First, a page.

Enjoy this time lapse video of the sky at Saint Catherine’s Monastery on Mount Sinai:
As you may know, I have been raising Blue Orchard Mason Bees (Osmia lignaria) for several years now. I have mentioned them before in “Spring Arrives Slowly.” An online store where I have bought supplies for this garden-friendly hobby is Crown Bees, which specializes in different species of native pollinators. Check them out; they are a treasury of information. The folks at Crown Bees do not see the company simply as a commercial venture but rather as a horticultural and agricultural crusader in the eco-conscious sustainability revolution. To spread the word, I am posting their bee-awareness campaign picture:
If you have the proper habitat for native bees in your neighborhood, consider becoming a bee farmer! It is fun, educational, beneficial to nature, and beautiful.
Matt Miller in Cool Green Science showcases some gorgeous photographs by camara trap photographer Jonny Armstrong: “Camera Trap Meets Studio Lighting: Stunning Images and the Story Behind Them.” Awesome.
Happy springtime—de ephemeride if not yet fully de facto. I hope that you are having a fruitful Lent. I do not have much to write; the events of the day repel me so much that I do not have the desire to write about them. I find myself longing for some terrible catastrophe qui écrasera l’Infâme! So, I turn to distractions—or, rather, toward reality in the midst of this age’s delusions.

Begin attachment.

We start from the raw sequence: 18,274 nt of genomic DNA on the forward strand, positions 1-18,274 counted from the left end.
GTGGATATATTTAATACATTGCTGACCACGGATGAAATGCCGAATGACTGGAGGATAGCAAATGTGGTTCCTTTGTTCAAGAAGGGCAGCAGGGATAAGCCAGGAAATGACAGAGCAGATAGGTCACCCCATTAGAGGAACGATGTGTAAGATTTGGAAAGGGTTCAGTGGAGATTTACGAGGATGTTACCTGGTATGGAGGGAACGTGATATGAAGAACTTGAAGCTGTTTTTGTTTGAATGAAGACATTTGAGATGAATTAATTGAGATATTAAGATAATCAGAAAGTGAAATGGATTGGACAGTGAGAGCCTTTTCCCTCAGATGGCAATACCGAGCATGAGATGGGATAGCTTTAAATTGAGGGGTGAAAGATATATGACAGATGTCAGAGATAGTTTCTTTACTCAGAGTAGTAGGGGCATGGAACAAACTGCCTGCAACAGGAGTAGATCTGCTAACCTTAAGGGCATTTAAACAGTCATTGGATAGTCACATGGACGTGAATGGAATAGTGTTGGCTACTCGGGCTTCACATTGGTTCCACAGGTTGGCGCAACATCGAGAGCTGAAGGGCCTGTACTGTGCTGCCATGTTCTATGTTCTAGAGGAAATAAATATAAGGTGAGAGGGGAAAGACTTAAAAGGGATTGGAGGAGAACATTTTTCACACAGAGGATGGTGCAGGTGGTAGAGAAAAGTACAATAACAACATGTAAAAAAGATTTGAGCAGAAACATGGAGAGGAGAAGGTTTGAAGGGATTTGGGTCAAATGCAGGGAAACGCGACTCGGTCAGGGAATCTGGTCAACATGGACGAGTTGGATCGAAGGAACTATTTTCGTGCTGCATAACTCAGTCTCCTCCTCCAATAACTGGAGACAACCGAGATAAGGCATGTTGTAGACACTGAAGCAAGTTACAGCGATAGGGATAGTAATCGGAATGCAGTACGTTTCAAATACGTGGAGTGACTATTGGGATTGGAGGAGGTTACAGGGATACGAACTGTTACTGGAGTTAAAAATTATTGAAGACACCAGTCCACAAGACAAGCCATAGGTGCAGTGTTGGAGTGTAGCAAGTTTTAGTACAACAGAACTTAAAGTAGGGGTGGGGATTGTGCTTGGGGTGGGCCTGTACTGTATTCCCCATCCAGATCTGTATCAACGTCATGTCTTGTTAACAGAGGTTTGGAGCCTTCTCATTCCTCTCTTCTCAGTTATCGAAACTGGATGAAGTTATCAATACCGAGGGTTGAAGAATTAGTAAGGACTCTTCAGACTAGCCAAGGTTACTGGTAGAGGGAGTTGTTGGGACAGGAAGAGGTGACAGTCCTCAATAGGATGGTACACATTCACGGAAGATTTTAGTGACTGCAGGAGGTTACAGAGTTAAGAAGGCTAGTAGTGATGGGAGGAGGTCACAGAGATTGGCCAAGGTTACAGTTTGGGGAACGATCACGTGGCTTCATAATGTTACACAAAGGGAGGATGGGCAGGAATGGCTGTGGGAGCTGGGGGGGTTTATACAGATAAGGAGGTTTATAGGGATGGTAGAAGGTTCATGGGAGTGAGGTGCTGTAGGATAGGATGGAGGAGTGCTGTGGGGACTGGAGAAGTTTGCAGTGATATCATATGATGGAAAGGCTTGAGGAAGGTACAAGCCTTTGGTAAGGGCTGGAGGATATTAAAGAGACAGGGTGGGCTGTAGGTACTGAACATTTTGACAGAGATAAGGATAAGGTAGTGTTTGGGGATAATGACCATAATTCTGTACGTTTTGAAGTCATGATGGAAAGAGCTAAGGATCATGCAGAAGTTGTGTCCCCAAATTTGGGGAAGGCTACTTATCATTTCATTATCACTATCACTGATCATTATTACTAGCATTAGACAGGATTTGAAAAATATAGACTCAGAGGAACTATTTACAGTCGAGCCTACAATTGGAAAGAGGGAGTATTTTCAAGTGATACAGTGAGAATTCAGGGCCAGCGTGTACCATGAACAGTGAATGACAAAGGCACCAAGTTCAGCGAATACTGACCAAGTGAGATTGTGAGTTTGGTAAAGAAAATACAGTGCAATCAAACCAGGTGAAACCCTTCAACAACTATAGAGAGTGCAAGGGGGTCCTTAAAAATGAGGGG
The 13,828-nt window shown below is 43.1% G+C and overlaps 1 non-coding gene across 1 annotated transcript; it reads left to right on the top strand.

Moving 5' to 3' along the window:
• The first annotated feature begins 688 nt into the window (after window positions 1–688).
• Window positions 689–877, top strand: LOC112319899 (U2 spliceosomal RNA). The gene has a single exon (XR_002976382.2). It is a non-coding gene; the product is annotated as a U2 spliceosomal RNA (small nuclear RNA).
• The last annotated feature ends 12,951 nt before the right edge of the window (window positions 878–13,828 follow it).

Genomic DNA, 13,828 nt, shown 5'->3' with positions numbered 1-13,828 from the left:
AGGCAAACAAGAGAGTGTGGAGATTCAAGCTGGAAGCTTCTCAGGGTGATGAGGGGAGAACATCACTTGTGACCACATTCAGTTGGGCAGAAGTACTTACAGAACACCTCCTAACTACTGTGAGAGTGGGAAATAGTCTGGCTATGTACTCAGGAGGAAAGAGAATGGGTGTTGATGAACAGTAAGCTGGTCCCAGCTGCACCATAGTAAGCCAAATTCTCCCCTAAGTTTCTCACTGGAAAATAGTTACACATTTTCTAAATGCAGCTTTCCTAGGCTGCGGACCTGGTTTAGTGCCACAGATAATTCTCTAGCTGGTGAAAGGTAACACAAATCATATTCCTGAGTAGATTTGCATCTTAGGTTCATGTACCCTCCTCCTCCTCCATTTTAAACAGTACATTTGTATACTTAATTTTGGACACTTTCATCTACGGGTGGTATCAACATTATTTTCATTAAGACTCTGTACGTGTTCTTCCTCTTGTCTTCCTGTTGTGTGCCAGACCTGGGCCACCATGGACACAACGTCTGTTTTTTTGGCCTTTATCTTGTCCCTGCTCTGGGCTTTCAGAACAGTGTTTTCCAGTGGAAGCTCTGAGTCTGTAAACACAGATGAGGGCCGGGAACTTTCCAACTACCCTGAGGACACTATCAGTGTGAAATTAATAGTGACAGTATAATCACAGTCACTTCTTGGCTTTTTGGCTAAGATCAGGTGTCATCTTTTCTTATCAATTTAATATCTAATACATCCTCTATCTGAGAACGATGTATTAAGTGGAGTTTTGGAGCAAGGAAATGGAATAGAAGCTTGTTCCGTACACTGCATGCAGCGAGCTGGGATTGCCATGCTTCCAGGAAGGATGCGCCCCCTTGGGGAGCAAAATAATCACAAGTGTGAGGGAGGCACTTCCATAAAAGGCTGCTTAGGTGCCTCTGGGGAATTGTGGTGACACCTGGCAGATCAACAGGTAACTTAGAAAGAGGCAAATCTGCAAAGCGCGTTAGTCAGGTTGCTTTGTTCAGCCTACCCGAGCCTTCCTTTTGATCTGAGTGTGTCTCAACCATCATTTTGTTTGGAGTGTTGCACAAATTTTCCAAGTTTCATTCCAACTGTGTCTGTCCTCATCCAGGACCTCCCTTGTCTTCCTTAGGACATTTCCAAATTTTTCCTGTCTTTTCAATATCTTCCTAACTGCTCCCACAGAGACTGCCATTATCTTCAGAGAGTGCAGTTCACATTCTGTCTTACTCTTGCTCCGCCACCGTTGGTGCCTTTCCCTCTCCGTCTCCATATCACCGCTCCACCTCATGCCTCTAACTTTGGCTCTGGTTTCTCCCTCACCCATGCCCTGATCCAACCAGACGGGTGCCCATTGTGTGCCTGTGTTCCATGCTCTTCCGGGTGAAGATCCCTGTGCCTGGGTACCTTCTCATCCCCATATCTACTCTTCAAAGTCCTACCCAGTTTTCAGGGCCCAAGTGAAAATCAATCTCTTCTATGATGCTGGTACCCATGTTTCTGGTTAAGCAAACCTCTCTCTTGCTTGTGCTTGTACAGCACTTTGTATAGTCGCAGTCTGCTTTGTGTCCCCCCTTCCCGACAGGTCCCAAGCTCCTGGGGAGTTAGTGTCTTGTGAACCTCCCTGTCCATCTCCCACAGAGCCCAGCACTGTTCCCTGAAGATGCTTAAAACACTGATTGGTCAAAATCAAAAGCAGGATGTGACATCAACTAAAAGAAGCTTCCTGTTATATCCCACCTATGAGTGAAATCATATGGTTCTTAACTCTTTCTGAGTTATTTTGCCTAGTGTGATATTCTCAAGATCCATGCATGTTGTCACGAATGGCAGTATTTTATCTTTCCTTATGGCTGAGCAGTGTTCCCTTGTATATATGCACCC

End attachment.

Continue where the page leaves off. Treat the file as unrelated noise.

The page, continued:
One such refuge for me is gardening, and there are sure signs of spring hereabouts. The lawn and the beds are full of hundreds of crocus, squill, and aconite flowers. The dwarf iris, primrose, and hellebores have proudly displayed their riches to spite winter’s greed. The hyacinthoides, Byzantine gladiolus, and daffodils are announcing their imminent arrival. This week, I have spotted some wild mason bees beginning to use my reed stations (in my mason bee “homes”). I have not yet put out my harvested bee cocoons from last year—it looks like the fruit trees will not blossom for a few weeks, and it might be a late release this year.
Speaking of Osmia lignaria, Crown Bees has created a new native bee online “community,” Bee with Me. If you are interested in raising bees but do not have the time or resources to look after honey bee colonies, you should consider mason bees. They are easy and rewarding—and rather charming with their gentle dispositions, industrious habits, and beautiful metallic blue bodies. Different regions have different native mason bees, and there are suppliers that will sell you the appropriate cocoons for your area if there is no longer a significant wild population near your home. I started raising mason bees four years ago, and their numbers increase each year. The downside is that they are active for only a short spell—less than two months. In addition to my little masons, I would like to begin honey bee keeping, but I keep deferring the project. Maybe next spring . . .